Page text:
Apostasy and personal betrayal - already it sounds like something out of a Stalinist show trail.
And Stalinism looms large throughout. Horowitz rips into the left's obscene and unwavering support for some of the most brutal regimes in the history of the human race, such as Uncle Joe's own. And he blasts even more their point blank refusal to learn from experience.
Take the 1950s. Khrushchev had blown the gaff on Stalin's crimes, the Hungarian uprising had been suppressed with the utmost brutality. Marxists everywhere should have recognised the ghastly truth about where their ideology leads:
"For thirty years, with only a minority in dissent, the best, most vital and compassionate minds of the Left had hailed the flowering of the progressive state in Soviet Russia. They had made the defense of Soviet “achievements” the sine qua non of what it was to be socially conscious and morally correct. Now the Kremlin itself had acknowledged the monstrous “mistakes” of the progressive experiment, confirming the most damning accusations of its political adversaries."
Yet far from admitting their errors, Britain's Marxists - with Miliband well to the fore - immediately set about rebranding themselves as the New Left (yes, it does rhyme with NuLabour): Stalin had nothing to do with us, squire... How were we meant to know he was A Very Bad Man? When we went on that People's Exchange Trip to Moscow everything seemed cool... they never offered a halfday visit to a gulag... etc etc.
"Even as the unmarked graves of Stalin’s victims were re-opened and their wounds bled afresh, the New Left raised its collective voice to proclaim the continuing truth of its humanitarian dream. Stalinism had died, not socialism...
In the face of such epic criminality and collusion, what was the urgency of our renewed dedication to the goals that had proved so destructive in the first place? Why were the voices of our enemies not more worthy of a hearing in the hour that seemed to vindicate them so completely? Why were we so eager to hurry past the lessons they urged on us, in order to resume our combat again?"
35 years later, after the fall of communism, Horowitz could see exactly the same process taking place again. He wrote to Miliband:
"For you and the prophets of the next Left, the socialist idea is still capable of an immaculate birth from the bloody conception of the socialist state. You seek to evade these lessons of the revolutionary present by writing the phrase “actually existing socialism” across its pages, thus distinguishing the socialism of your faith from the socialism that has failed.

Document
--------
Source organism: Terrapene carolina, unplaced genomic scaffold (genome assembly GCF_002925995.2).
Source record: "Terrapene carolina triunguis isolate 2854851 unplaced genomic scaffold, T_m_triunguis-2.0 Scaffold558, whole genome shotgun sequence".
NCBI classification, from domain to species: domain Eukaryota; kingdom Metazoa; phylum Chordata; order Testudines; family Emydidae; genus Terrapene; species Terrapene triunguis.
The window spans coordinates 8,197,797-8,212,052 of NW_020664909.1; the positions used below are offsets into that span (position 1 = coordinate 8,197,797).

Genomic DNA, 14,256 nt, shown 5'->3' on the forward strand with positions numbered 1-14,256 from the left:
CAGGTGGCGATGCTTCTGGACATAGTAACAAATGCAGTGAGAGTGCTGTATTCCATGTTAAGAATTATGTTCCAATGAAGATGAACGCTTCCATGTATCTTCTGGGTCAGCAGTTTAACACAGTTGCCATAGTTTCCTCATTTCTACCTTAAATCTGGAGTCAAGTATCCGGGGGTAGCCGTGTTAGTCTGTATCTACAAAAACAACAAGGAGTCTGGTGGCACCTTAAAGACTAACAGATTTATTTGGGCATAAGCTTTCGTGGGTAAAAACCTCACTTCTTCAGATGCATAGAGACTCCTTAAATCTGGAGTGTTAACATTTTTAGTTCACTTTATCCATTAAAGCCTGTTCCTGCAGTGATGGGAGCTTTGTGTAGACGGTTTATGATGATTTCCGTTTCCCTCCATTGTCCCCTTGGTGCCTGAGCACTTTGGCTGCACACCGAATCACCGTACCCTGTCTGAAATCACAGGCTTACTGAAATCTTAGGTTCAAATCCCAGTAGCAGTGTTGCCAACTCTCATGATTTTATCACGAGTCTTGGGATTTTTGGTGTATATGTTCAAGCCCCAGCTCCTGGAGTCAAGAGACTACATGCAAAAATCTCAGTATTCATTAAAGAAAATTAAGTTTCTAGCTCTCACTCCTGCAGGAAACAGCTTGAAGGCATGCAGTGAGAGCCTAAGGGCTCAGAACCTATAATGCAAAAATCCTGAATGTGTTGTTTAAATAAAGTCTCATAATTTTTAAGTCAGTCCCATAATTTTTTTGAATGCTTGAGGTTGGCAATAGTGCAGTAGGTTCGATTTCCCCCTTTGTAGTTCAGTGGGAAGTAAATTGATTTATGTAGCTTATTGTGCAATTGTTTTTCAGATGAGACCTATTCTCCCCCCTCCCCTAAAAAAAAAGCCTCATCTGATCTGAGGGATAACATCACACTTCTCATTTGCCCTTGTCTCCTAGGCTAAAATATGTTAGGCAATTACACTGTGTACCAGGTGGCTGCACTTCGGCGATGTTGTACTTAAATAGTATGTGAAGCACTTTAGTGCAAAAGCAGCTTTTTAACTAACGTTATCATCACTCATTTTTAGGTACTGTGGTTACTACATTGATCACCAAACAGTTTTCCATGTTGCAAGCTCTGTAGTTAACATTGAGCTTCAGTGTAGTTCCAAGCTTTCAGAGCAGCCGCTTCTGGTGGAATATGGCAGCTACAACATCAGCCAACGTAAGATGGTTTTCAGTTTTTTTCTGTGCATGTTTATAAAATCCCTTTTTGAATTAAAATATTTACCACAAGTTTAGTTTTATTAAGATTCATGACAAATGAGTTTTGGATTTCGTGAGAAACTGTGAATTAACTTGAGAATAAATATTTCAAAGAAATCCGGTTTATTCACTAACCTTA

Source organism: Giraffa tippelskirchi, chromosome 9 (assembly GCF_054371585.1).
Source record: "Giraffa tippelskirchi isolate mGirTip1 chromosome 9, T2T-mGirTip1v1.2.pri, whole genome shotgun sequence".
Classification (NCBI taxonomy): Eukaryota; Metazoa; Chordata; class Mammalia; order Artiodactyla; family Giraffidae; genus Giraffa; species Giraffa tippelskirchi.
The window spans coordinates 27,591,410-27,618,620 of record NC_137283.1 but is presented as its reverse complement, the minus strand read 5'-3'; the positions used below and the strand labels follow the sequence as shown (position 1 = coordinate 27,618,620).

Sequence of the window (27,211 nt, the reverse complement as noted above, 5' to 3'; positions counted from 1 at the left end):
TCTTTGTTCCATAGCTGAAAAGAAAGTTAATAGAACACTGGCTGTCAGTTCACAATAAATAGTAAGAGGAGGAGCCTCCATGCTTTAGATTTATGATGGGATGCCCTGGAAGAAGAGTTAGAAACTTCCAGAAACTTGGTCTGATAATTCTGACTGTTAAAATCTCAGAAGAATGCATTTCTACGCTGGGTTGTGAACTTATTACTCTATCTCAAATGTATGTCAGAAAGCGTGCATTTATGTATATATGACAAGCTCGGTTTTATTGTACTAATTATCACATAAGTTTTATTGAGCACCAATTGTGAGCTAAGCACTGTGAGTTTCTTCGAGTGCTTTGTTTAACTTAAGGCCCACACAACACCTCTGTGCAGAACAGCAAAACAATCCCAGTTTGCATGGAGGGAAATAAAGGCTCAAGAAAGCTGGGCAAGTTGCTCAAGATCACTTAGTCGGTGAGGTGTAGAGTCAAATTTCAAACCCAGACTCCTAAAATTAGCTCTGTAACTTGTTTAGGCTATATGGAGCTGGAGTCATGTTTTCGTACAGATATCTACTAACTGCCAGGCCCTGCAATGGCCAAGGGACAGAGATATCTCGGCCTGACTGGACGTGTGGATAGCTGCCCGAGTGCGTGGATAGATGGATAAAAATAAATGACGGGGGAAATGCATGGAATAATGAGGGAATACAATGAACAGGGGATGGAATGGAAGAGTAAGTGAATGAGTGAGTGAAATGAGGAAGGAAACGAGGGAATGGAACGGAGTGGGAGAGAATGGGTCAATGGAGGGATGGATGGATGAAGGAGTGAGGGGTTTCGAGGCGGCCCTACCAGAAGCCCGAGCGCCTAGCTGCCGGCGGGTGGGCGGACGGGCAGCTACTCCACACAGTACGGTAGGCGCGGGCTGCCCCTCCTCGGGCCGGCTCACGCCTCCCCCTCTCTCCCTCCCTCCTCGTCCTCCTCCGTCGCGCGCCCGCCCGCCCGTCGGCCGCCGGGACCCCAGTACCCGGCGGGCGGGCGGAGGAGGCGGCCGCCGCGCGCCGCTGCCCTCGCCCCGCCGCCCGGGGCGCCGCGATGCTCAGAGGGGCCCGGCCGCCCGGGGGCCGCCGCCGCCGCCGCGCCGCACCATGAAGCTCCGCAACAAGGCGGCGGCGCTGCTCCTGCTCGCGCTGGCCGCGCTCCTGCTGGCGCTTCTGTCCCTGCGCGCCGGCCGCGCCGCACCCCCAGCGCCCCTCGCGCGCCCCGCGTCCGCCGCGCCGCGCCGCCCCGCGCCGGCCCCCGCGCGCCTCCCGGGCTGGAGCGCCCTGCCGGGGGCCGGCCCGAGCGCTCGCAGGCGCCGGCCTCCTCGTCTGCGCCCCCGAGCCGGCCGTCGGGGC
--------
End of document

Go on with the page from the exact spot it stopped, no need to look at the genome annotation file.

The historic bankruptcy of the planned societies created by Marxist dictators, a human catastrophe extending across nearly three quarters of a century and encompassing hundreds of millions of ruined lives, will not be entered in the balance sheet of the Left. This would require of you and your comrades an accounting and an agonizing self-appraisal. You prefer, instead, to regard the bankruptcy as someone else’s.
There is nothing new in this shell game. It is the same operation we ourselves performed after 1956, when our slogan was: Stalinism is dead, long live socialism."
Look, rather than reproducing the whole thing here, you need to read it - I found it gripping, and would dearly like to know how it was received chez Mili.
Meanwhile, the Marxist legacy lives on down the years. The junior Milibands may wear Chinos and talk the language of "choice"(see previous blog), but actually they're playing the same old game. Big Government socialism has failed once again, and once again, the left are trying to rebrand it as something else. But whatever the rebranding, underneath the Milis are just as cocksure they know what's best for you as old Uncle Karl himself ever was.
And as for Ken's breathless report from Beijing, it simply reminds us that lefties will always find excuses for a totalitarian socialist dictatorship. After all, given half a chance, they'd introduce one here.
Update (10/8): Tyler is honoured to have received an email from David Horowitz. He points out there are more details of his relationship with Miliband Snr and their debates, in his autobiography Radical Son. So that's another book on Tyler's mountainous reading list.